There are a many thoughtful photographers out there who speak eloquently about their work and photography in general, but few are as inspiring as Jerry Uelsmann and Duane Michals. (I could list more, like Kip Fulbeck, for instance, but will limit myself for now.) Last month I attended the Society for Photographic Education's national conference, where 82-year old Uelsmann was a featured speaker. Here are a few of the more memorable things he said:
"I asked an historian, "What IS history?", and he answered, "History amounts to those things that you choose to remember."
"The camera is a license to explore."
"The viewer always completes the image."
"Art is one of those areas where there is more than one right answer."
"Once you think you know everything, the questioning stops."
And perhaps my favorite: "I don't want this presentation to be a snore-fest with yawn-sauce on the side."
Michals, who is now 85, was equally entertaining and challenging when I heard him speak at the Cincinnati Art Museum in 2000. Here are some of his most memorable lines:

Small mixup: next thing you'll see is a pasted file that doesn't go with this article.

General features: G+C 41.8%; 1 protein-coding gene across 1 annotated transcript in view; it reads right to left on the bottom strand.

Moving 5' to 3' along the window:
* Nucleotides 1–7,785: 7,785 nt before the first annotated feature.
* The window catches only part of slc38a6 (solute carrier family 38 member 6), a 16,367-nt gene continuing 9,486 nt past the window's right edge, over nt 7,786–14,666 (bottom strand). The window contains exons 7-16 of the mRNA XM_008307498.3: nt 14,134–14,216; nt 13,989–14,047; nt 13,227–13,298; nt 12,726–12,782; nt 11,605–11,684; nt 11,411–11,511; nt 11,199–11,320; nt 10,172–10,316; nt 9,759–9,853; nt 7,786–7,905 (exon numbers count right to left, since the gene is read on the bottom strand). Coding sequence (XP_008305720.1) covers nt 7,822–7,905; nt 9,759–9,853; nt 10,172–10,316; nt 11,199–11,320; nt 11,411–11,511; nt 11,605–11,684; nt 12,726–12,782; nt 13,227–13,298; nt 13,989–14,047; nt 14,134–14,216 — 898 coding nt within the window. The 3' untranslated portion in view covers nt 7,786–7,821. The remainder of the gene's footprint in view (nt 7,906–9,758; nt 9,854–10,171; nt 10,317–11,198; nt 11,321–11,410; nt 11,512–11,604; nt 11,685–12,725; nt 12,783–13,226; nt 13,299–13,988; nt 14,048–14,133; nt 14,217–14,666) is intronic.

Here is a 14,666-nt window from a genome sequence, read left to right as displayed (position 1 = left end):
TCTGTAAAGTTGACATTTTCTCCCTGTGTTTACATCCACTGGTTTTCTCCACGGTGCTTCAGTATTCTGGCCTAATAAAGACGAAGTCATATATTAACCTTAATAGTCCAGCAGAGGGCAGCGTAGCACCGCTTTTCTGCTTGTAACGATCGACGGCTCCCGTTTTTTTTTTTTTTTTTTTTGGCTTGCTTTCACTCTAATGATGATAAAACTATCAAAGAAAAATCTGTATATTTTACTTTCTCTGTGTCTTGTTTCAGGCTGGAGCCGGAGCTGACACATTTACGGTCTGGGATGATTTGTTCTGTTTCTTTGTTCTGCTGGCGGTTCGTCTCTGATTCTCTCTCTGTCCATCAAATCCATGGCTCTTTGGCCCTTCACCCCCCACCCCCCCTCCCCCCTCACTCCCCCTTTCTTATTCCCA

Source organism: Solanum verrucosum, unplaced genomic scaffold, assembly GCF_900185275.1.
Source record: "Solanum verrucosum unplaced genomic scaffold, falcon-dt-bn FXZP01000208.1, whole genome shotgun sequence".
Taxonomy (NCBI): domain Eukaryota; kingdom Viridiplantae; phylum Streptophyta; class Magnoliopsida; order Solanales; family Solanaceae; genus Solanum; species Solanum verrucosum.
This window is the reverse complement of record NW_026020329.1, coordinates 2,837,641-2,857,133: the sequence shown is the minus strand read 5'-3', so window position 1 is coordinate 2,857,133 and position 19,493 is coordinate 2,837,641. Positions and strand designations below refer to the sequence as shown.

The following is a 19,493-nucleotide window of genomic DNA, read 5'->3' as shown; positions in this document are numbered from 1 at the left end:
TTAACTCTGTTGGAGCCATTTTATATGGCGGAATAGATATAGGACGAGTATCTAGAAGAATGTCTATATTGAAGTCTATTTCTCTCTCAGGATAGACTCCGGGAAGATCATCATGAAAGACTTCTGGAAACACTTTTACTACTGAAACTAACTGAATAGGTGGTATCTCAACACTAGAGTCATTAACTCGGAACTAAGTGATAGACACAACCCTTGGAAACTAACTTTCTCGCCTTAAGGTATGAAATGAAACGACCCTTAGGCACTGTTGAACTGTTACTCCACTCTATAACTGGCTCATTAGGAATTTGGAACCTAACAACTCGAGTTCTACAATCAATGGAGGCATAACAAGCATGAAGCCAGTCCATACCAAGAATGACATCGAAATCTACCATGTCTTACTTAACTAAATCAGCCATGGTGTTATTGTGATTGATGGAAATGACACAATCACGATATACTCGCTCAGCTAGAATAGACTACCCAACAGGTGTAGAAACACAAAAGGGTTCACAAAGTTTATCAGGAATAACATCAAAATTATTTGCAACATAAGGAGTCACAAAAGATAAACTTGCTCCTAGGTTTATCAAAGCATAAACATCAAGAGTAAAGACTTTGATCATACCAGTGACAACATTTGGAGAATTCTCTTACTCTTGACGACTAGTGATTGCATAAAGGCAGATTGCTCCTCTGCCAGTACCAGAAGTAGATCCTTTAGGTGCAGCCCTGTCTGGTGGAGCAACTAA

"Do not try to be perfect, please. Perfect is boring. Your humanity lies in your vulnerability."
"Pay attention to your mind. You put crap in your mind, you get crap in your life. You put good things in your mind, you get good things in your life."
"I think about thinking."
"Don't come crying to me because nothing happened. Nothing happened because you didn't make it happen."
"You have 2 choices in life: doing and bullshit. Don't tell me what you are going to do. Show me what you have done."
"Guess when you were born? You were born now."
When golfer Arnold Palmer died in 2016, it was written of him, "People loved him because, in a world of sullen superstars, Palmer radiated joy and delight in the treasures of his life... He had a wonderful time being Arnold Palmer and squeezed every drop of juice from the experience." The same can be said about Uelsmann and Michals, both giants of 20th century photography.